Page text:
Video quality drop for sped up clips

Hi all!
I’m editing a video of a bike ride. 4K from gopro 10, I’m using proxy files.
I didn’t cut anything, just figured I’d speed up less interesting parts, in the exported file, normal speed portions are ok, but anything that’s 3x speed is much lower quality. Is there a setting for exporting that would ensure constant quality?

Thank you!

Can you share some screenshots to give examples.

Since you are using proxy files, maybe the proxy is being used to render the exported file. You could try to disable proxy in your project and see if that helps.

I can’t edit this without Proxy, my machine can’t handle it. It worked great before when I was just cutting for editing, but changing speed really messes with the output. I’ll upload screenshots when I get home.

That is understandable. But if you are trying to export, I presume that you are done editing. Proxy can be turned on and off easily. I suggest to turn off proxy temporarily, and then see if the quality improves.

I see, interesting, I will, thanks!

My second attempt is still exporting (with Proxy turned off) if you don’t mind, take a look at the video here (switch to 4K). Results on youtube are the same as local when viewed with VLC.

It does look like it could be rendering from the proxy file. Can you post your project file as an attachment?

From Shotcut version 22.06 release notes:

  • Fixed repairing a project with Settings > Proxy > Use Proxy on saves proxy file paths into repaired project file.

@brian It’s a massive file that I already deleted it, I do have it on gopro cloud, but I’m a bit hesitant to share publicly since there are some personal conversation in the video. Any alternatives?

@shotcut Thanks for the link, I’m already on 22.06.23. Do you mind elaborating on what what this note means? As in, is there a way to repair exported file, or does it mean that the issue with exporting while proxy ON is fixed?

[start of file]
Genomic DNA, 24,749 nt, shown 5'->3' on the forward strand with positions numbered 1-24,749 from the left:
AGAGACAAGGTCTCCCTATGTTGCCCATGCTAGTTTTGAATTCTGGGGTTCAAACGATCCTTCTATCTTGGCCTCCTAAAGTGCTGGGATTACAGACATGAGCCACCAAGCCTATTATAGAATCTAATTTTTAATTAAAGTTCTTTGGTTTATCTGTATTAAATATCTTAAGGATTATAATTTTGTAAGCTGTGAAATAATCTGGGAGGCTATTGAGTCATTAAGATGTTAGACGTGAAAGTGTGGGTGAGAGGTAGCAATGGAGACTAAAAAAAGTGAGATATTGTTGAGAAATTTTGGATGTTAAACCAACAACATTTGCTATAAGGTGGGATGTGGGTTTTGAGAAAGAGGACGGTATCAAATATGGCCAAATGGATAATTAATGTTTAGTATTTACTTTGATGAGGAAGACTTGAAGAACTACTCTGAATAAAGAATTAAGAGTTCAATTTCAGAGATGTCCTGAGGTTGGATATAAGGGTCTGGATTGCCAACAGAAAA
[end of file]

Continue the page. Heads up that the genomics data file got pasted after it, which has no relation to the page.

Thank you both for your time!

I’m just asking for the .mlt file. We would not need any of the video files. The MLT file is just a tiny text file.

But did you start the project on this version? If not, then the problem could have occurred before upgrade, which cannot fix a damaged project.

Do you mind elaborating on what what this note means?

Did you ever get a warning dialog upon opening the project that some files are missing or it needed repair? If so, and proxy was on, then it would replace the source clips with the proxy. So, at export time, it is unable to replace the proxy with the source because it lost track of it.

Turn off proxy, go to the clip you think has a problem. Check the filename in Properties. Is it correct? If not, to fix it:

  1. Open the correct source clip in the Source player
  2. Set the in point to what you used before or want now.
  3. right click the timeline clip and choose Replace.

@brian Wow, I completely missed that. :slight_smile: Here you go:
Andrew mountain bike.mlt (71.6 KB)

@shotcut I did start on this version, and I never noticed the dialog box in question.My computer is churning trough a huge job of proxying another project overnight. I will check in the morning and let you know.

Thank you both!

I looked in your project file and I do not see any references to proxy files.

Now I wonder if you just need to change your export settings. What export settings are you using?

Using these. My thought is, in my limited video encoding understanding, that potentially GOP is too high, so it might need to “guess” too much between I frames. I do wonder why wouldn’t it drop quality on non sped up portions.
If that is the case, what would be better to increase, Codec->Quality or decrease GOP, as in what would make for less of a file size penalty. Maybe more B frames? This 15 min video came out to be 30GB in 55%. I tried with just increasing Quality to 85 and that got it to whooping 72GB :). I mean, it is what it is, but I was surprised. Original GoPro footage is encoded in .265, but from youtubes page they say they play nicer with .264.
Once again, thank you for being so responsive. It’s amazing that open source project has vastly better support than commercial products. I will make sure this is known.


Mountain biking footage is notoriously difficult to compress well due to fast moving, highly variated forest foliage. When you speed it up it become even more challenging because the change between frames is greater. You can upload HEVC to YouTube just fine, and when you use NVIDIA hardware encoder for HEVC it exports faster with smaller size. You can ignore advice that YouTube works better with H.264. Why would it? Could YouTube have gotten anywhere as large as it is by being picky about its input? What about all the people uploading unedited HEVC GoPro footage? Possibly the only difference it may make is how fast it is processed before publishing.

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Increase quality

If YouTube is your destination, then there isn’t much disadvantage to having a larger file size. It will just take a little longer to upload.

@brian Thank you, I’ll do that for my next video. I made my peace with this one as one of my first attempts, so I’ll let it be.

@shotcut In your opinion, is there any reason to choose .264 over HVEC anymore, or should I just default to HVEC for all my exports, if the intention is to upload to youtube (mostly)?

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